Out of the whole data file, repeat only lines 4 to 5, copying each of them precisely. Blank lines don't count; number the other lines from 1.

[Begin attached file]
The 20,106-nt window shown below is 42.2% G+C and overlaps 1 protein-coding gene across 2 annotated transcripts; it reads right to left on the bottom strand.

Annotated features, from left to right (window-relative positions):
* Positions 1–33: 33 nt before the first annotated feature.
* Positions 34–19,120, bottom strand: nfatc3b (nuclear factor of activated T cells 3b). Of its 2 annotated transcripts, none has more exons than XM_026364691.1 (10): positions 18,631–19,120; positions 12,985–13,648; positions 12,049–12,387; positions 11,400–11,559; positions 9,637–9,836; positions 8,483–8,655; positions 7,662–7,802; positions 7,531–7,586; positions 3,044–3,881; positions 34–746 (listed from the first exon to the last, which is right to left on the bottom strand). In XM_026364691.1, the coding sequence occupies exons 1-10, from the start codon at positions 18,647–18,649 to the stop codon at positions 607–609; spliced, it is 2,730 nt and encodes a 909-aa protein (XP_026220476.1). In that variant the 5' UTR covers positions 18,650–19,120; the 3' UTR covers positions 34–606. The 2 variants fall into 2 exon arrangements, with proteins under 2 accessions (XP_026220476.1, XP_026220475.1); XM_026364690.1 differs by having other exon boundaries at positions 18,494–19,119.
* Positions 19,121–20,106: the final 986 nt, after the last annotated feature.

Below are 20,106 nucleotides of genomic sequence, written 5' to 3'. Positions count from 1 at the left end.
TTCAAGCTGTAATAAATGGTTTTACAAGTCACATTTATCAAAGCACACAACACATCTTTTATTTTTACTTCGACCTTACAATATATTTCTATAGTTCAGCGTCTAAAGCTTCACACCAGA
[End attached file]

* Positions 34–19,120, bottom strand: nfatc3b (nuclear factor of activated T cells 3b). Of its 2 annotated transcripts, none has more exons than XM_026364691.1 (10): positions 18,631–19,120; positions 12,985–13,648; positions 12,049–12,387; positions 11,400–11,559; positions 9,637–9,836; positions 8,483–8,655; positions 7,662–7,802; positions 7,531–7,586; positions 3,044–3,881; positions 34–746 (listed from the first exon to the last, which is right to left on the bottom strand). In XM_026364691.1, the coding sequence occupies exons 1-10, from the start codon at positions 18,647–18,649 to the stop codon at positions 607–609; spliced, it is 2,730 nt and encodes a 909-aa protein (XP_026220476.1). In that variant the 5' UTR covers positions 18,650–19,120; the 3' UTR covers positions 34–606. The 2 variants fall into 2 exon arrangements, with proteins under 2 accessions (XP_026220476.1, XP_026220475.1); XM_026364690.1 differs by having other exon boundaries at positions 18,494–19,119.
* Positions 19,121–20,106: the final 986 nt, after the last annotated feature.